Assign Zero or NULL to a Pointer

Question:
To initialize a pointer after deleting it, should I assign a NULL to it or zero? Are they the same in C++? I know strictly speaking, I should assign NULLs to deleted pointers. But the app I work with uses zeros instead. I wonder if I need to change them.

Answer:
C and C++ define NULL differently. A typical definition of NULL in C++ looks like this:

 #define NULL 0 

Whereas in C, NULL is usually defined like this:

 #define NULL  ((void*)0) 

Why is this? Pointers in C++ are strongly-typed, unlike pointers in C. Thus, void* cannot be implicitly converted to any other pointer type without a cast operation. If C++ retained C’s convention, a C++ statement such as:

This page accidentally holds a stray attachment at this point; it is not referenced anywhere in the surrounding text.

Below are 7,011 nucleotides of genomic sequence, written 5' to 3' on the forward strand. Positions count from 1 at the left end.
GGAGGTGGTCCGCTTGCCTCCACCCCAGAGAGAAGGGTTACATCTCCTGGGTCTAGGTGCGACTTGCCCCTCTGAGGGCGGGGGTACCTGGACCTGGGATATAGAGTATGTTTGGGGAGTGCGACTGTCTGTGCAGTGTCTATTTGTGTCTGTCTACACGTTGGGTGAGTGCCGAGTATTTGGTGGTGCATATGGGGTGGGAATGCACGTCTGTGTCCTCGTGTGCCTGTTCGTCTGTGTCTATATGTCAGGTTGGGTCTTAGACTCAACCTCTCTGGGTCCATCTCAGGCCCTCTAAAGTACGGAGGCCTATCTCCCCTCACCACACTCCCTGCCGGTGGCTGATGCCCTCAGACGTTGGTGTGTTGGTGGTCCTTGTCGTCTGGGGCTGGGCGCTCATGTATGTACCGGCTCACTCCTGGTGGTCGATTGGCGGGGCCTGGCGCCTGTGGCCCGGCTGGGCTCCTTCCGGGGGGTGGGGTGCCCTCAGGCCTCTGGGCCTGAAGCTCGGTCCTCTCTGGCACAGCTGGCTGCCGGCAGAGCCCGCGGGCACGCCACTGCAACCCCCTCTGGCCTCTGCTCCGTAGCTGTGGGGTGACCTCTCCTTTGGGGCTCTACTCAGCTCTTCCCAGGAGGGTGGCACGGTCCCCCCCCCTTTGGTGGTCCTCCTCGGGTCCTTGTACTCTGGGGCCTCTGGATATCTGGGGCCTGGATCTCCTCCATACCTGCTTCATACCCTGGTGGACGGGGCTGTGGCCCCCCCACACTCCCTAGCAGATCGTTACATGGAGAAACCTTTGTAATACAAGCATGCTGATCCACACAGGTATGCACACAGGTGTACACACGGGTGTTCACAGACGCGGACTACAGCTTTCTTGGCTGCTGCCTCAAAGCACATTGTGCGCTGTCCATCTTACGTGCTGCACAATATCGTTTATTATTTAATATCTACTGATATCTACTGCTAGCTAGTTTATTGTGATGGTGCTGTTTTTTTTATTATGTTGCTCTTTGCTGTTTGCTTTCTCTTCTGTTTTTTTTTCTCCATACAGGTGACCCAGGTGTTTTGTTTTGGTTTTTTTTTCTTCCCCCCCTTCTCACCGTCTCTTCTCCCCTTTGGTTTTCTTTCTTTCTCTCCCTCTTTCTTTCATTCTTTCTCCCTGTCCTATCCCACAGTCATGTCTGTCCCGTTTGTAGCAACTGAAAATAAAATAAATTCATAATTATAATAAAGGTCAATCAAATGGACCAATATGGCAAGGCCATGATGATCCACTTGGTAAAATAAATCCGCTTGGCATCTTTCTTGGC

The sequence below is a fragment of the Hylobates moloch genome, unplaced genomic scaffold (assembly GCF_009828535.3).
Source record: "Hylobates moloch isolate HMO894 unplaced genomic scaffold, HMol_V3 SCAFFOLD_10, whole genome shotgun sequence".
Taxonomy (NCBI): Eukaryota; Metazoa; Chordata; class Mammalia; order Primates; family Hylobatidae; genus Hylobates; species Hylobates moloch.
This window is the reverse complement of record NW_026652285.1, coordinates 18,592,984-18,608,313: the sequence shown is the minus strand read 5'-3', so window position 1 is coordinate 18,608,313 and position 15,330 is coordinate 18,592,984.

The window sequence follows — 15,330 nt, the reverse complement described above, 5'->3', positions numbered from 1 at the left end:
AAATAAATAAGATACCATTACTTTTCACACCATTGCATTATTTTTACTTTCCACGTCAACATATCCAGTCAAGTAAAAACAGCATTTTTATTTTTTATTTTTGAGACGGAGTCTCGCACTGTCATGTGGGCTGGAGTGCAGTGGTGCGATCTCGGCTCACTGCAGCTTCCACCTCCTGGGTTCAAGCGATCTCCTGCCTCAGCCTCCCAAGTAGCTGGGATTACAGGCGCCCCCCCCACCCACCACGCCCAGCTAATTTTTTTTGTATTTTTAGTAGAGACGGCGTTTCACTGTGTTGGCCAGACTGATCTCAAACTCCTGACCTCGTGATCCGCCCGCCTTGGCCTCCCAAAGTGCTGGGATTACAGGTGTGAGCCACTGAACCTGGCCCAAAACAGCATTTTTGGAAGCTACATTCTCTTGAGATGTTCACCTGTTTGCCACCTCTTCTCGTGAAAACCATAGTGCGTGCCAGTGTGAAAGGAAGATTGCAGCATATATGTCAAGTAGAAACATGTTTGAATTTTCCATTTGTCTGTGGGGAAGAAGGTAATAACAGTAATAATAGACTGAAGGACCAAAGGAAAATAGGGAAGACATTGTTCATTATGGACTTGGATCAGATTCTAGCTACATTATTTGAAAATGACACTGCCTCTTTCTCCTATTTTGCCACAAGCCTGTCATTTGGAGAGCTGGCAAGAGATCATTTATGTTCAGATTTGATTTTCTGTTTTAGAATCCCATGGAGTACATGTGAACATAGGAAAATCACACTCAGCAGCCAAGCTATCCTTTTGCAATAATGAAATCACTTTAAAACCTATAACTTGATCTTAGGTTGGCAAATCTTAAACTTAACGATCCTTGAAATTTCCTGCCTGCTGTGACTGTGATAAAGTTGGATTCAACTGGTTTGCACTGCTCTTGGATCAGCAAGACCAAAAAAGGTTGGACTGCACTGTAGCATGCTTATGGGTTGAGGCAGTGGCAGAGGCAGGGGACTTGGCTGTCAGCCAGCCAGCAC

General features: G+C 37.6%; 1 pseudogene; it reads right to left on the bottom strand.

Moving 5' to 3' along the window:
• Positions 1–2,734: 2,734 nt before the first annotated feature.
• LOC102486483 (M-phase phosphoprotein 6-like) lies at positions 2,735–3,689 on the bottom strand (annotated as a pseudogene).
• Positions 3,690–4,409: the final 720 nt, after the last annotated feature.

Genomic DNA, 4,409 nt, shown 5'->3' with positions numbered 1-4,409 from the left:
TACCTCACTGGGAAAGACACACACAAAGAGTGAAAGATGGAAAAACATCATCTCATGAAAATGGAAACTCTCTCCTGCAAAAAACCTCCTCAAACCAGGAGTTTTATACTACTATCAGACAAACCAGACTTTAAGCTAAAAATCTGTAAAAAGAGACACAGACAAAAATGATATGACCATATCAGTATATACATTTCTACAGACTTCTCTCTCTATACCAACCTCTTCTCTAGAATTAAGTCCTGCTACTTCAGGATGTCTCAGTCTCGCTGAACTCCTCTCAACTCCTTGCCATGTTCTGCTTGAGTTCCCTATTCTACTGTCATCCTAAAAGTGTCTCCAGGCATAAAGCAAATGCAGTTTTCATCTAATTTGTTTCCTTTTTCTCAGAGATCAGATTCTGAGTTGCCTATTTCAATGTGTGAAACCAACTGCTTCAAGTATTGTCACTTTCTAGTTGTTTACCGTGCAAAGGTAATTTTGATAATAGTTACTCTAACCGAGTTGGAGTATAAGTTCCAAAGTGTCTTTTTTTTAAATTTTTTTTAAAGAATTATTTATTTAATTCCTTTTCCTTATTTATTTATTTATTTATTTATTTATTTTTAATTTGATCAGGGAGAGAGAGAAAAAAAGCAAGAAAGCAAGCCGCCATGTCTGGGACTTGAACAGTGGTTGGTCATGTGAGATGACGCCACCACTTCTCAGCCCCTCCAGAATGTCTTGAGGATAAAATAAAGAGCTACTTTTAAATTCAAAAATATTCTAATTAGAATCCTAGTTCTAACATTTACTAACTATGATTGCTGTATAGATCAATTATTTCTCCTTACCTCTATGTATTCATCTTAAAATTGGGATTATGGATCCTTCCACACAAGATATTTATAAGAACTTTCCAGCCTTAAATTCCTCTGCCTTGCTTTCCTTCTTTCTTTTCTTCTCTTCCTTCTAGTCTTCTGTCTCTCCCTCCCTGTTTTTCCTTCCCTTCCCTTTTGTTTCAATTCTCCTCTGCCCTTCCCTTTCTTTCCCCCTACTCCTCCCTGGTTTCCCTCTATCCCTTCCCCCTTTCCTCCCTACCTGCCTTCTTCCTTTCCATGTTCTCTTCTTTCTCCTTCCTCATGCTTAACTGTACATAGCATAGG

char * p = NULL; 

would be expanded into:

  /*error: incompatible pointer types*/  char * p = (void*) 0; 

For this reason, the C++ standard requires that NULL be defined either as 0 or as 0L. In other words, NULL is just an alias for the literal zero. Therefore, you may use zero as a pointer initializer directly. There’s no need to replace 0 with NULL.

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